The main differences between the types of engagement lie in the legal requirements, the level of required supervision, the level of control and the level of permanence in the collaboration.
Hiring an employee might be a good idea for any task that you know will have to be tackled on a regular basis, by someone who specialises in that task, and where hiring and paying someone will ultimately free enough time for you to be able to invest that gained time into making enough money to pay the salary AND make a bit of a profit. Obviously, in some cases, you may not even be able to fulfil that task on your own: you may not know enough about accounting or vat declarations to do a good job, or you would lose an extreme amount of time over it.
An employee needs to be taught how to do their job the way you want it to be done, they have to be supervised to some degree, time has to be spent on evaluation, discussions, exchange of information, etc. All these things have to be taken into account. A subcontractor, on the other hand, also requires some of those things, but you would most certainly not need to spend as much time on training or discussions about the quality. If they don’t perform well, you can easily look for a replacement and let them go when that replacement has been found.
An employee tends to be more embedded in the company, knows more details about the business, and generally is working for you on a more permanent basis, where a subcontractor would usually be aware that any project will come to an end and then they’d have to look for something else to work on. An employee does not have that issue and might, therefore, become more complacent – if not lazy – over time.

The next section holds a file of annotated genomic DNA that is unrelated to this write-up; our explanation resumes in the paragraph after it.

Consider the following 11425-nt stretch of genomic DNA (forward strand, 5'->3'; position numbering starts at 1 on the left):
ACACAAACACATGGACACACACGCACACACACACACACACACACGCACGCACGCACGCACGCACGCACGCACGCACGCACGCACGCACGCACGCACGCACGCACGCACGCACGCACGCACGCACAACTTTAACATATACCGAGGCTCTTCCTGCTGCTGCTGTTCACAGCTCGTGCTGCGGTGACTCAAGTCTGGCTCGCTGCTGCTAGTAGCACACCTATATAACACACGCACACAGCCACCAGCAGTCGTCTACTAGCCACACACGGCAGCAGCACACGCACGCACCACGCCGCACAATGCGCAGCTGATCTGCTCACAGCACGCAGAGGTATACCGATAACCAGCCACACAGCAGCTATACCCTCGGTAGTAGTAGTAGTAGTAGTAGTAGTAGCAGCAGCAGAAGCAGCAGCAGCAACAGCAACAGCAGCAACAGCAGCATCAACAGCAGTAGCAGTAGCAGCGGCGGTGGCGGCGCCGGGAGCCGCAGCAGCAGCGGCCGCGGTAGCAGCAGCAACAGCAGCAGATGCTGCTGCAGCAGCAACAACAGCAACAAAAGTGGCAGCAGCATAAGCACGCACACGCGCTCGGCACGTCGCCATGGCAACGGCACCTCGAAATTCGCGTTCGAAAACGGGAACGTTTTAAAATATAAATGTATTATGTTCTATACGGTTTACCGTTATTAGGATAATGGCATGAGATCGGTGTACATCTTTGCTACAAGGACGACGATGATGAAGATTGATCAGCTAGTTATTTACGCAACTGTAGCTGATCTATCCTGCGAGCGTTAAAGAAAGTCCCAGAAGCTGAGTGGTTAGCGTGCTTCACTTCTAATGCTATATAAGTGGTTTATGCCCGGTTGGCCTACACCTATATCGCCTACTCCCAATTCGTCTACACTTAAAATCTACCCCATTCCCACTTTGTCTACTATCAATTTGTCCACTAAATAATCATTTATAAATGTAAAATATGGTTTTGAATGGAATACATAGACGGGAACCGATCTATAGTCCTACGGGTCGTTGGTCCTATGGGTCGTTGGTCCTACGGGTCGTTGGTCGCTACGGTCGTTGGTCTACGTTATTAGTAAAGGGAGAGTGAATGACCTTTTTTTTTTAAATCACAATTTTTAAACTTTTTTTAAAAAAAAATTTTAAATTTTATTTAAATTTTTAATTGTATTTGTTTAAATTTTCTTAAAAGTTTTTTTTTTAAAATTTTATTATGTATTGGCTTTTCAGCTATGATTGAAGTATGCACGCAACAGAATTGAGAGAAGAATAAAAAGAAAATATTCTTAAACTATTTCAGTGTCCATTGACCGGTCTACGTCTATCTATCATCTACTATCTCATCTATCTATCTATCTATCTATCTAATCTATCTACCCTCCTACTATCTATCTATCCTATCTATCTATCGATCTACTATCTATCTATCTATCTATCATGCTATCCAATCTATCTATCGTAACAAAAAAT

Of course, the complexity of having employees and/or subcontractors also depends on the legal structure of your business: are you a sole trader, are you vat-registered, are you a limited company, etc…). These things need to be considered, ideally with the help of a chartered accountant who can tell you all about these subjects…
I hope this will spark some thoughts and ideas about the idea of hiring assistance, and I would encourage anyone to think about these things ahead of time. Don’t wait until you are overwhelmed with work and are in no position to consider these questions: better do it now, or when you have time to work it out!
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My name is Tilo Flache and it is my mission to help my clients organise and declutter their work spaces.